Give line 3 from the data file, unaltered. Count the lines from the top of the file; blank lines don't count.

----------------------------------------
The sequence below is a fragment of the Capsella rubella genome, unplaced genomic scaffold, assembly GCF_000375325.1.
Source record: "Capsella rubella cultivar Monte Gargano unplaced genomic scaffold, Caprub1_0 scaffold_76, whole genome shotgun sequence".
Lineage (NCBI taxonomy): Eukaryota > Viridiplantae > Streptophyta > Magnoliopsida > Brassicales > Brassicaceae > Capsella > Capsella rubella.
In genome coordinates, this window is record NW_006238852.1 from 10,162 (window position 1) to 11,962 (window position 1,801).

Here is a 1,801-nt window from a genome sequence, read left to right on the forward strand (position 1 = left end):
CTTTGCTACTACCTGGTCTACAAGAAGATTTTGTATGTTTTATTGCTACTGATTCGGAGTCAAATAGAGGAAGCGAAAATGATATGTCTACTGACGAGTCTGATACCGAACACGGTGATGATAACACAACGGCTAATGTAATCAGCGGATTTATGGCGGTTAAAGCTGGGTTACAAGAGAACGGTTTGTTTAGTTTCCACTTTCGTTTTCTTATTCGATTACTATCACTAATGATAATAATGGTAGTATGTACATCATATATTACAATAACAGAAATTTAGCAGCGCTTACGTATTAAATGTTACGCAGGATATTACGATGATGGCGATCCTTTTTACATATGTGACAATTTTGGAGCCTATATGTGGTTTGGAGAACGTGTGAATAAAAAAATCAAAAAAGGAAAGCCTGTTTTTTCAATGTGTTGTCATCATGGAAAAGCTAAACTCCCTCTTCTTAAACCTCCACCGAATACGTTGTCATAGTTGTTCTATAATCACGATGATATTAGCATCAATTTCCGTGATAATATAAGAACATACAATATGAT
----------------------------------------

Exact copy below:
Lineage (NCBI taxonomy): Eukaryota > Viridiplantae > Streptophyta > Magnoliopsida > Brassicales > Brassicaceae > Capsella > Capsella rubella.